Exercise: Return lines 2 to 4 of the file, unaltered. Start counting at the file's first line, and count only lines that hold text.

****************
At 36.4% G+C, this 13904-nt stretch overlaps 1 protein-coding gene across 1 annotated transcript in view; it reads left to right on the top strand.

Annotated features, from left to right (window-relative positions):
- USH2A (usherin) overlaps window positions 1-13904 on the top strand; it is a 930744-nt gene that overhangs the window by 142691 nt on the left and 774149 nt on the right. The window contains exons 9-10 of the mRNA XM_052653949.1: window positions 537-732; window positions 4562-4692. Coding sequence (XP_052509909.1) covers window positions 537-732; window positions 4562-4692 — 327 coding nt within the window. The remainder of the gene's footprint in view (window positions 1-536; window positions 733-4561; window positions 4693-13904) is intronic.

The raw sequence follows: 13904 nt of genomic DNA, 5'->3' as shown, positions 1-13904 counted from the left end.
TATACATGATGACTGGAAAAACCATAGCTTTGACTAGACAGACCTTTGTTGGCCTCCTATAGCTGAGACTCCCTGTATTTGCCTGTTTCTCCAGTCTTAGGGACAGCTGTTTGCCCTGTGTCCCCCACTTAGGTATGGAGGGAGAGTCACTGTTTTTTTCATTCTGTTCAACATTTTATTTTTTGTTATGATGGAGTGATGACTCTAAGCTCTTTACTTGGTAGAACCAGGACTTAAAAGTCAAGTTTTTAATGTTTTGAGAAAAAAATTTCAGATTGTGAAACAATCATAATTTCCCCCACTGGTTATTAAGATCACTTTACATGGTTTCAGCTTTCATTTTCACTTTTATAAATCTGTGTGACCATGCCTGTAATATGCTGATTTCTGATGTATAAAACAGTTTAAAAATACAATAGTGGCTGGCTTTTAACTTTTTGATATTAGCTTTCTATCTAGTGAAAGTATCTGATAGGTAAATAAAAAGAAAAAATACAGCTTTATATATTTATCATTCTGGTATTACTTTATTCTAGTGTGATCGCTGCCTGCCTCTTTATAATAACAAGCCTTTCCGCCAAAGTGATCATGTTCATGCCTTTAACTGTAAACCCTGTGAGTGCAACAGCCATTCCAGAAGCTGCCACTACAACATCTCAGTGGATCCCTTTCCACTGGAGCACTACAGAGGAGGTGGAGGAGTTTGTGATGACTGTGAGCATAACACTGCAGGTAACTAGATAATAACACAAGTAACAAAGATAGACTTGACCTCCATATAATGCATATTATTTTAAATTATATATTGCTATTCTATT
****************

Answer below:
Annotated features, from left to right (window-relative positions):
- USH2A (usherin) overlaps window positions 1-13904 on the top strand; it is a 930744-nt gene that overhangs the window by 142691 nt on the left and 774149 nt on the right. The window contains exons 9-10 of the mRNA XM_052653949.1: window positions 537-732; window positions 4562-4692. Coding sequence (XP_052509909.1) covers window positions 537-732; window positions 4562-4692 — 327 coding nt within the window. The remainder of the gene's footprint in view (window positions 1-536; window positions 733-4561; window positions 4693-13904) is intronic.

The raw sequence follows: 13904 nt of genomic DNA, 5'->3' as shown, positions 1-13904 counted from the left end.